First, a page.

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  • Terri Ross

Close-Up on Pass-Through Entity Tax Laws




At the start of 2024, three dozen states and New York City already had pass-through entity taxes (PTETs) on their books, with legislation pending in three other states. These types of workarounds for the current $10,000 cap on the federal deduction for state and local taxes (SALT) have become more prevalent. But they aren't necessarily the right option for every pass-through entity, partner or shareholder. Businesses and their individual owners must consider the pros and cons before electing this tax treatment.


The Basics

PTETs developed as a response to the SALT limit imposed by the Tax Cuts and Jobs Act of 2017 that applies to tax years 2018 to 2025. The limit was particularly harmful to the owners of pass-through entities, which aren't taxed at the entity level. Instead, the income, gains, losses and deductions "pass through" to the partners or shareholders to report on their individual tax returns. With the limit in place, many of these taxpayers lost out on what had previously been more substantial deductions, especially if their businesses paid SALT in multiple states.


The precise mechanics of a PTET vary by jurisdiction. But the general goal is to shift the state tax burden for pass-through entity income from the individual partners or shareholders to the entity. Typically, they allow eligible pass-through entities to pay a mandatory or elective entity-level state tax on business income with an offsetting tax benefit at the owner level. The benefit usually is a full or partial tax credit, deduction or exclusion. The business itself can deduct the full amount of the state tax paid as a business expense.


Although early attempts to craft a SALT deduction limit workaround were rejected by the IRS, it explicitly approved PTETs in 2020. The IRS stated that SALT imposed on and paid by a partnership or an S corporation on its income can be deducted by the entity when computing its taxable income or loss for the tax year of the payment. The IRS further clarified that such payments aren't taken into account when applying the SALT deduction limit to individual partners or shareholders who itemize their deductions.


Differences from State to State

The different PTET laws currently in effect all take the IRS stance into account, but the differences among the laws often are significant. For example, South Carolina makes its PTET available only for "active trade or business income," and Louisiana doesn't allow entities that file composite partnership returns to elect the PTET.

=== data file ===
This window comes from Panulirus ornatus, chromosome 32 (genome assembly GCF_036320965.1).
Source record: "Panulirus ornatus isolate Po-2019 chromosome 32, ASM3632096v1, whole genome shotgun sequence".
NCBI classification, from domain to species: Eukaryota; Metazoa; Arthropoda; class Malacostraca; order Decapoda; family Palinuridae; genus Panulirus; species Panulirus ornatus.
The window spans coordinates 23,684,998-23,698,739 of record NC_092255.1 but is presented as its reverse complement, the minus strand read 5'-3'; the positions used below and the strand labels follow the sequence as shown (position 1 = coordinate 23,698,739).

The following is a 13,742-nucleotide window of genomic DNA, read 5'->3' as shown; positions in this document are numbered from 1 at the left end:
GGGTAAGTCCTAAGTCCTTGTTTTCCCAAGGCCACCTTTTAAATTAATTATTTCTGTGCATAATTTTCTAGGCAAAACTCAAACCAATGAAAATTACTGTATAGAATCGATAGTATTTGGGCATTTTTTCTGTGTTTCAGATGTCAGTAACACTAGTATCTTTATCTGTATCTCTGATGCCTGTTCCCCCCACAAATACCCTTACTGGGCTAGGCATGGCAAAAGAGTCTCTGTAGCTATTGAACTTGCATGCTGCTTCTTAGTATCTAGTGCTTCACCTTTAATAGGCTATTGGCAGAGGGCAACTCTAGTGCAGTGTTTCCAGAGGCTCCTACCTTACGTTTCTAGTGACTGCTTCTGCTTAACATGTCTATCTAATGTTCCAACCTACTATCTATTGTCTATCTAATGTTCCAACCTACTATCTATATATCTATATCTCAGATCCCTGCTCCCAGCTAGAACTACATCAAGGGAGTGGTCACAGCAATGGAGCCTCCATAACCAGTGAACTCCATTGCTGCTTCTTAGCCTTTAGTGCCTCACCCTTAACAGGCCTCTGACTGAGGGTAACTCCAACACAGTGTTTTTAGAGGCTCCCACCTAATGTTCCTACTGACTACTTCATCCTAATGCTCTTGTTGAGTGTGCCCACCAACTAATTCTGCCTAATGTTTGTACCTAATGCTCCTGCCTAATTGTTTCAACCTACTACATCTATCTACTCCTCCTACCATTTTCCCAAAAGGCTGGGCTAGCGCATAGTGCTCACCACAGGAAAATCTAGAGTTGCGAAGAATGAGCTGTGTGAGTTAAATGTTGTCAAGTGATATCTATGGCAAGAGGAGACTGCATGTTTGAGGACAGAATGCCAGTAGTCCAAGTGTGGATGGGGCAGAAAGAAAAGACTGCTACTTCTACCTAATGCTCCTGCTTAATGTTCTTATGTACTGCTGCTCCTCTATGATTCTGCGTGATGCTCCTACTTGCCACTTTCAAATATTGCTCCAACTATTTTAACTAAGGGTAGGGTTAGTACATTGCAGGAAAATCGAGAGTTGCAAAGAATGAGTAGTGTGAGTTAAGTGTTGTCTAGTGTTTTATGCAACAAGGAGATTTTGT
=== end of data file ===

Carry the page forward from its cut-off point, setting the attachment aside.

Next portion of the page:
Other differences relate to:

  • The timing and other election requirements,

  • The revocability of an election once made,

  • The calculation of the entity-level tax base,

  • The application to tiered partnerships, and

  • The refundability of excess PTET credits.


Owners must closely scrutinize the provisions of each PTET that might apply to their business.


Some Pros and Cons

Avoiding the $10,000 cap on SALT deductions is an obvious benefit of a PTET. But that's not the only possible upside. For example, a PTET could reduce a pass-through owner's adjusted gross income (AGI). A smaller AGI can lead to other tax benefits, such as the ability to deduct rental losses. It also could cut an owner's liability for the net investment income tax and increase the amount he or she can contribute to a Roth retirement account.


But it's not all upside, particularly if a business has nonresident owners. A PTET election won't pay off for nonresident owners, unless their state of residency allows a credit for taxes paid to another state where the income is earned at the entity level. If the credit isn't permitted, such owners may face double taxation. Nonresident owners also might be subject to nonresident individual filing requirements in some states.


Even if all a business's owners are residents, a PTET election could have unwanted consequences. For example, some states require estimated payments throughout the year for PTET, which could affect a business's cash flow. Further, businesses that are subject to taxes in multiple states with different PTET approaches will shoulder a hefty compliance burden to satisfy the varying requirements, many of which have gone through post-enactment modification.


Additionally, owners should weigh the effect of a PTET election on their overall tax liability, both federal and state. For example, electing the PTET could reduce an owner's federal qualified business income (QBI) deduction. Moreover, it could result in higher state taxes, depending in part on how the PTET rate compares with an owner's applicable individual state income tax rate.


Proceed with Caution

The initial allure of a PTET election could be offset by some of the adverse side effects. In addition, Congress continues to discuss various avenues of SALT relief, and the SALT deduction limit is scheduled to expire after 2025, unless Congress passes legislation to extend it.


With so many relevant factors — as well as the lack of formal guidance from the IRS — a PTET election requires comprehensive analysis. Contact your tax advisor to determine what's right for your situation.

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